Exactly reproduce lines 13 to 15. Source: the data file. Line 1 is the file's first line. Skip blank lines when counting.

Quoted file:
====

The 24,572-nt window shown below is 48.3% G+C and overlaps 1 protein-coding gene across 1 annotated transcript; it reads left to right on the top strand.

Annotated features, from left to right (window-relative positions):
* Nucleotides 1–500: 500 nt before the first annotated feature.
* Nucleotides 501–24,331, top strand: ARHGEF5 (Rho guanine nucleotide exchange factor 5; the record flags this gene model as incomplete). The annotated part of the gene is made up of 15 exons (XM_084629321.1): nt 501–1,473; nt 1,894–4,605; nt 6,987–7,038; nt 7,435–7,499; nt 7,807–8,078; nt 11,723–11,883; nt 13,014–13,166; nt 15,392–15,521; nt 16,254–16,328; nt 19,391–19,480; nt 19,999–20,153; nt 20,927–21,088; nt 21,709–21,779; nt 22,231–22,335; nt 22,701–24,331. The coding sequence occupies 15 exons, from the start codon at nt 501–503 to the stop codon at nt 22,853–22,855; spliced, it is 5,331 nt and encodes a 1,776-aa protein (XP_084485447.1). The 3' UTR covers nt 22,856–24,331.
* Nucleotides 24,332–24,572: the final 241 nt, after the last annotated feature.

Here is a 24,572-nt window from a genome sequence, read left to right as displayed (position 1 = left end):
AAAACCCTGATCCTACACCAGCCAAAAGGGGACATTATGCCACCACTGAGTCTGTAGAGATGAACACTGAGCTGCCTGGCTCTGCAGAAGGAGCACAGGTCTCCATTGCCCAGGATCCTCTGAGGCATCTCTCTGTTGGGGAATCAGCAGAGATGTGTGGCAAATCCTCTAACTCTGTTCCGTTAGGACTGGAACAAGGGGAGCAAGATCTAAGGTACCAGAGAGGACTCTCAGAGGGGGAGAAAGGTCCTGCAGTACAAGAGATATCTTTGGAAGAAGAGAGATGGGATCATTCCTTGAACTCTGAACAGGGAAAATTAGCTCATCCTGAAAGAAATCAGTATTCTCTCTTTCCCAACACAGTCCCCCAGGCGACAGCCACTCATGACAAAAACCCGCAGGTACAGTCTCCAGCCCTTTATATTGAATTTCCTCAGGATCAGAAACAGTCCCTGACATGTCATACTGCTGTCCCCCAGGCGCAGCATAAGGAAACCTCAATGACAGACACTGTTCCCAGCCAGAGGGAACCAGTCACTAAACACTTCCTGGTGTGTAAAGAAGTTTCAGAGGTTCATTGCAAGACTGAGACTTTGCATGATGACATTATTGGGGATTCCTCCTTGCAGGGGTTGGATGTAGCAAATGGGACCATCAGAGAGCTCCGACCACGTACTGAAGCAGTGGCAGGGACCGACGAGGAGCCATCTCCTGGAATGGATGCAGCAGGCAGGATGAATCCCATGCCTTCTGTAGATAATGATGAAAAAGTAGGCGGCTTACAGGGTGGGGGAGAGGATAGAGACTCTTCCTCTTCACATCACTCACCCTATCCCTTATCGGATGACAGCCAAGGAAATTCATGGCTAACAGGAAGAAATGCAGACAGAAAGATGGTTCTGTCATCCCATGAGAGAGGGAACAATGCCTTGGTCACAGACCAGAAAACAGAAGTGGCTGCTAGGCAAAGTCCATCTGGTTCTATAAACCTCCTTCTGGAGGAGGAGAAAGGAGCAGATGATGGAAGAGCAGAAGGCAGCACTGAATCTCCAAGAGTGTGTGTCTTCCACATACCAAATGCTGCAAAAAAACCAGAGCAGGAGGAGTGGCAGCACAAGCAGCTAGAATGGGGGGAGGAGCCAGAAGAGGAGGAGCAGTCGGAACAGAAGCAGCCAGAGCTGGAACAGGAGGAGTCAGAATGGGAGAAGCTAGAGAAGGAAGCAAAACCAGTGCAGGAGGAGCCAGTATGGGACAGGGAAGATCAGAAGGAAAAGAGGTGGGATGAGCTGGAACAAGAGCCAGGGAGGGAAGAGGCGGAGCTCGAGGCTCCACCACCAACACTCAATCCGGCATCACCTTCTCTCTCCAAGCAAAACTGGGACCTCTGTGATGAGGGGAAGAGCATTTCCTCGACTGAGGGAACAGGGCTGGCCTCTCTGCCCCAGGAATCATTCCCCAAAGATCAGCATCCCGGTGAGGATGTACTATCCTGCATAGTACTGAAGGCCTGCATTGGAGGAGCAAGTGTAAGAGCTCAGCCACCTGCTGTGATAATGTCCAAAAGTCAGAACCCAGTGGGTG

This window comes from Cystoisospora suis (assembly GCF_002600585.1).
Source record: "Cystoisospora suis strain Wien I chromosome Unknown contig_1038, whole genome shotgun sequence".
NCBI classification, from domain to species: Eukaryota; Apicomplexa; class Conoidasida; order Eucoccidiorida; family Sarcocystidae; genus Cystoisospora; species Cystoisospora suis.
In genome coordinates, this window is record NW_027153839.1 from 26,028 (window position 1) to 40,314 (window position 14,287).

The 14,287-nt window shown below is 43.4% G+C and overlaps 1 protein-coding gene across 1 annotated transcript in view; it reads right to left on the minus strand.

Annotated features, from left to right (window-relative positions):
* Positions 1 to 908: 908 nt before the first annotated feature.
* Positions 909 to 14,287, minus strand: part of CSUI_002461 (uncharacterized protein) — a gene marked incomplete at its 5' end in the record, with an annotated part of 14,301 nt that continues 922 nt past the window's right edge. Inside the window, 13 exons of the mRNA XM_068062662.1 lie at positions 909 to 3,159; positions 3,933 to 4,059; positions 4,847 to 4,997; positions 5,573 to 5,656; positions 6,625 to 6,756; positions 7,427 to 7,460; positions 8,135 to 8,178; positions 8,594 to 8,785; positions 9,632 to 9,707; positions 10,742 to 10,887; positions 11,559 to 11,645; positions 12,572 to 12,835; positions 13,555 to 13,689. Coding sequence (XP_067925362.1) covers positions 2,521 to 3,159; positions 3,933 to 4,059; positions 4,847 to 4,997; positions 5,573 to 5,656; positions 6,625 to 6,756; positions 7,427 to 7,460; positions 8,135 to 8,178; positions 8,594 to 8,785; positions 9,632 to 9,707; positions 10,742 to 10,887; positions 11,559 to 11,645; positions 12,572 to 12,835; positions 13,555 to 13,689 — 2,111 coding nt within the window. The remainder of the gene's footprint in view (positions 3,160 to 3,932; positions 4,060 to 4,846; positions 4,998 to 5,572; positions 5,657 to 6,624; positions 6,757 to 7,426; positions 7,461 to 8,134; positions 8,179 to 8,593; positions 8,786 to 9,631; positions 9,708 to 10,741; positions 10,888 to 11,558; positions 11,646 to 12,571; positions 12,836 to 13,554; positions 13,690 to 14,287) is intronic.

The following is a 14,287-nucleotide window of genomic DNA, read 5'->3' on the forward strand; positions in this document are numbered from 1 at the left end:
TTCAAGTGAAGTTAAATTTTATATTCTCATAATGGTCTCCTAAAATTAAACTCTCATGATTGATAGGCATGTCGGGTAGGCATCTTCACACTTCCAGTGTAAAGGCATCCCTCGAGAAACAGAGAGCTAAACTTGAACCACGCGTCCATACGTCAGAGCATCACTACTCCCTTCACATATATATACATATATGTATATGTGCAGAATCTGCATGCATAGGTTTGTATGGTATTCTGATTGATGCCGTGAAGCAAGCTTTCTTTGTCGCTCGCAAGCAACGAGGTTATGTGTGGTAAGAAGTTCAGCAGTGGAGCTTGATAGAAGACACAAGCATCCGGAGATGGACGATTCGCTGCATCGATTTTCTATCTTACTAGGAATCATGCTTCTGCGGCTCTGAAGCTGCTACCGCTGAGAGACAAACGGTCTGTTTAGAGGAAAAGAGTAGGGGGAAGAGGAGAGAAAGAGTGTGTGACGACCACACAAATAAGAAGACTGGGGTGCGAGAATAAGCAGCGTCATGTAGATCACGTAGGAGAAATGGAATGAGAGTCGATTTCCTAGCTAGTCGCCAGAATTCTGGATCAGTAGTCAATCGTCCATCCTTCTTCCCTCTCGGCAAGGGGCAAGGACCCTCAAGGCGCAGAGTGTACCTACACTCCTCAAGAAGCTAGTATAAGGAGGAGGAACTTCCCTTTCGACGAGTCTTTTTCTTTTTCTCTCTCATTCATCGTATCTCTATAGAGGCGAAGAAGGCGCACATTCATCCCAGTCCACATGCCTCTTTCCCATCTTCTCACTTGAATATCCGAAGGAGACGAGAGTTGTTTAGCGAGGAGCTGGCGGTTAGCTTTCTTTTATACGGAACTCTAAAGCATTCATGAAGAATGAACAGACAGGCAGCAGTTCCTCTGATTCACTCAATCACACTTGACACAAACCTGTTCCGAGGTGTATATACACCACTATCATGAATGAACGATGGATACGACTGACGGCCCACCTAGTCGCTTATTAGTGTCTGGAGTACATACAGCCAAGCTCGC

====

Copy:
Annotated features, from left to right (window-relative positions):
* Positions 1 to 908: 908 nt before the first annotated feature.
* Positions 909 to 14,287, minus strand: part of CSUI_002461 (uncharacterized protein) — a gene marked incomplete at its 5' end in the record, with an annotated part of 14,301 nt that continues 922 nt past the window's right edge. Inside the window, 13 exons of the mRNA XM_068062662.1 lie at positions 909 to 3,159; positions 3,933 to 4,059; positions 4,847 to 4,997; positions 5,573 to 5,656; positions 6,625 to 6,756; positions 7,427 to 7,460; positions 8,135 to 8,178; positions 8,594 to 8,785; positions 9,632 to 9,707; positions 10,742 to 10,887; positions 11,559 to 11,645; positions 12,572 to 12,835; positions 13,555 to 13,689. Coding sequence (XP_067925362.1) covers positions 2,521 to 3,159; positions 3,933 to 4,059; positions 4,847 to 4,997; positions 5,573 to 5,656; positions 6,625 to 6,756; positions 7,427 to 7,460; positions 8,135 to 8,178; positions 8,594 to 8,785; positions 9,632 to 9,707; positions 10,742 to 10,887; positions 11,559 to 11,645; positions 12,572 to 12,835; positions 13,555 to 13,689 — 2,111 coding nt within the window. The remainder of the gene's footprint in view (positions 3,160 to 3,932; positions 4,060 to 4,846; positions 4,998 to 5,572; positions 5,657 to 6,624; positions 6,757 to 7,426; positions 7,461 to 8,134; positions 8,179 to 8,593; positions 8,786 to 9,631; positions 9,708 to 10,741; positions 10,888 to 11,558; positions 11,646 to 12,571; positions 12,836 to 13,554; positions 13,690 to 14,287) is intronic.